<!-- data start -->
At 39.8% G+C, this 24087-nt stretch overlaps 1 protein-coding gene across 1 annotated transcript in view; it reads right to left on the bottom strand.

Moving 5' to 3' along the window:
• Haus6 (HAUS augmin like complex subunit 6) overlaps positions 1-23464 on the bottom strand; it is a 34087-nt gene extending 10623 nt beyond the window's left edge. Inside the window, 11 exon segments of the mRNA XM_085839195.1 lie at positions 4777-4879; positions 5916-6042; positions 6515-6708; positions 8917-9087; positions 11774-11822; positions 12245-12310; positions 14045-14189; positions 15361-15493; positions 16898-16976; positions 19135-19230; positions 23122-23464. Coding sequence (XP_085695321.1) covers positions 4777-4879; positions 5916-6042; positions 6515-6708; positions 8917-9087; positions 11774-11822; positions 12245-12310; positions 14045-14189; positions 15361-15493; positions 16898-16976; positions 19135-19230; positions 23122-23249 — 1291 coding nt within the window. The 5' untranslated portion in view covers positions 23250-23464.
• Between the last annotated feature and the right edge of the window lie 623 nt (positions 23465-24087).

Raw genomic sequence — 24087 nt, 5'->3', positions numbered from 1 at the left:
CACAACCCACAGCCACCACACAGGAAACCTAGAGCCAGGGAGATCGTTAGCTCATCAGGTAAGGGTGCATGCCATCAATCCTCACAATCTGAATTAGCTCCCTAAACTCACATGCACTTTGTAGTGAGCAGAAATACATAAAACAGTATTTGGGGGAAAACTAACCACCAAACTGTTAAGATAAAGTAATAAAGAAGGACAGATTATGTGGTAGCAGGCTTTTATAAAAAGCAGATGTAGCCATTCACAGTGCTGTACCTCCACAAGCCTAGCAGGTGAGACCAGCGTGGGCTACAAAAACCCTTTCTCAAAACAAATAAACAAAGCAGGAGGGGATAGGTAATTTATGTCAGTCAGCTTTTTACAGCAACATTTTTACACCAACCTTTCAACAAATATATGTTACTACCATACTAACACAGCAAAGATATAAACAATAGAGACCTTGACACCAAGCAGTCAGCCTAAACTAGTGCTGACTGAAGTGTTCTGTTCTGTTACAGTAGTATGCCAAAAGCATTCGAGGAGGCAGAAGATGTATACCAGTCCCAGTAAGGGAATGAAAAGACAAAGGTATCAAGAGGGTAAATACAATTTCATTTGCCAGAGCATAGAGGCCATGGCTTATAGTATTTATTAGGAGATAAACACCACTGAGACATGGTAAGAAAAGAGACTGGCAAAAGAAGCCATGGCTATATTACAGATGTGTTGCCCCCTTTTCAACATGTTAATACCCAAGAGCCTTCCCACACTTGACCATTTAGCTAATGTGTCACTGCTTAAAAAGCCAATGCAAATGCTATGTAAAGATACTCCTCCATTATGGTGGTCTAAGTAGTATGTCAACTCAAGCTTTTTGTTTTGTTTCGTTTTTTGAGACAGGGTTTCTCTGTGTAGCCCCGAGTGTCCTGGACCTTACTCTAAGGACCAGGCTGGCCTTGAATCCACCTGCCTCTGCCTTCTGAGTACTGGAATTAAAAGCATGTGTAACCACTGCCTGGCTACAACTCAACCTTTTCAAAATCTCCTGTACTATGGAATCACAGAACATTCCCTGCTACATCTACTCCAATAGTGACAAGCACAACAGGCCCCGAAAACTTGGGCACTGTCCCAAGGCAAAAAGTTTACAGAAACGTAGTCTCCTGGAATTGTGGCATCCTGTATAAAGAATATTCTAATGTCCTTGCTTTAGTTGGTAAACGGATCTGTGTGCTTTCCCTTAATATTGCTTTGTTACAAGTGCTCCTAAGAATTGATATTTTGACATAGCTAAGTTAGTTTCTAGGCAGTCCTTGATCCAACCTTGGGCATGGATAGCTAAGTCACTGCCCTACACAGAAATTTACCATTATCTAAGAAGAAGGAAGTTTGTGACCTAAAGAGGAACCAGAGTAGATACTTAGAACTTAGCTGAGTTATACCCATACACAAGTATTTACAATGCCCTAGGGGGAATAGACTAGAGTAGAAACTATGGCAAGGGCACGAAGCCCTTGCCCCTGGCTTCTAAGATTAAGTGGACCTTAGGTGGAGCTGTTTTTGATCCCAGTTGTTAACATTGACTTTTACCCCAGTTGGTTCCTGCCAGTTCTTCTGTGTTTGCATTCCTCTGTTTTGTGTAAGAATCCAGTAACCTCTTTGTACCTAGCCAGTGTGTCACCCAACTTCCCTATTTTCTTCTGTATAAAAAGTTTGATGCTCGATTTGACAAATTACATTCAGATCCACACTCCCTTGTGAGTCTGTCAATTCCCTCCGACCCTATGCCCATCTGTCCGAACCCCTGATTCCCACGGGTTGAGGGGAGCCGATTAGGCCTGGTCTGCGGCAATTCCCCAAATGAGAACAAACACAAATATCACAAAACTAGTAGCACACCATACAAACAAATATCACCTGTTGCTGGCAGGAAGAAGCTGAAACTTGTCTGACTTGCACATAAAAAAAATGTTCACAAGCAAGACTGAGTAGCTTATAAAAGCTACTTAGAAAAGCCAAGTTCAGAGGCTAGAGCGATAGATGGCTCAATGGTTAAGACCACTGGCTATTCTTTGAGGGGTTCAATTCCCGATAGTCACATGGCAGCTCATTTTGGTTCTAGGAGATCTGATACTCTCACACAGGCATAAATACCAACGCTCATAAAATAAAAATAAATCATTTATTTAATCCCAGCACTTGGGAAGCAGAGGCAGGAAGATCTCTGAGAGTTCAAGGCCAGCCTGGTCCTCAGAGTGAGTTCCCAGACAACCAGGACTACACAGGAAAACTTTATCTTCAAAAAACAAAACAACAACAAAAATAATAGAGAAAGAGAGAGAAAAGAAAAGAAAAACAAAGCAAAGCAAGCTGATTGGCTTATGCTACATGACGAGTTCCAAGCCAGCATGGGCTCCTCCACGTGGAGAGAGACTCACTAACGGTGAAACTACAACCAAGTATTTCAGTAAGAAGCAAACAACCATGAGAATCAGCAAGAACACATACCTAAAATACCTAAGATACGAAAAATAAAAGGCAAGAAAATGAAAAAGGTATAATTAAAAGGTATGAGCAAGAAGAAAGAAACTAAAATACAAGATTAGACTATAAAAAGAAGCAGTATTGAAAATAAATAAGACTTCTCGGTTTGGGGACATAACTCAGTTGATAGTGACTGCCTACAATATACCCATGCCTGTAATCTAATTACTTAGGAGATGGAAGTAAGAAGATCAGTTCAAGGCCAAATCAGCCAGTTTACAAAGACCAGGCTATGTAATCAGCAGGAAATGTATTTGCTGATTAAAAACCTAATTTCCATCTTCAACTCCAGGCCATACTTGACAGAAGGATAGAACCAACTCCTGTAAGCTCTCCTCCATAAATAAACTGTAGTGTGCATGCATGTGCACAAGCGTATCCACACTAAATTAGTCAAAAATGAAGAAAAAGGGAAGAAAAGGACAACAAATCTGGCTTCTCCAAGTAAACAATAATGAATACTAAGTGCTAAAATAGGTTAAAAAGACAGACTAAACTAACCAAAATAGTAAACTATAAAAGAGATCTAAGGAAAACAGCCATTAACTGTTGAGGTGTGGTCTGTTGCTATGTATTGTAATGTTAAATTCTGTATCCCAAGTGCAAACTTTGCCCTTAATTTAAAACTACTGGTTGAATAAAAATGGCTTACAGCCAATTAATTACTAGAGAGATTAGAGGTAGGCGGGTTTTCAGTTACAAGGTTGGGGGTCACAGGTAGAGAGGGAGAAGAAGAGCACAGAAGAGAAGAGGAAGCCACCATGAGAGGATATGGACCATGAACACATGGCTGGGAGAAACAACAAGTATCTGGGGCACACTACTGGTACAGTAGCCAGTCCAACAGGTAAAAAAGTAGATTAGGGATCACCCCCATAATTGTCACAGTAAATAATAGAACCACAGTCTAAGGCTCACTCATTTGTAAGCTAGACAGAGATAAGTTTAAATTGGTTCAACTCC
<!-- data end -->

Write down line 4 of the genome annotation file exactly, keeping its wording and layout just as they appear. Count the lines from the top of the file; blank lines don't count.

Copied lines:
• Between the last annotated feature and the right edge of the window lie 623 nt (positions 23465-24087).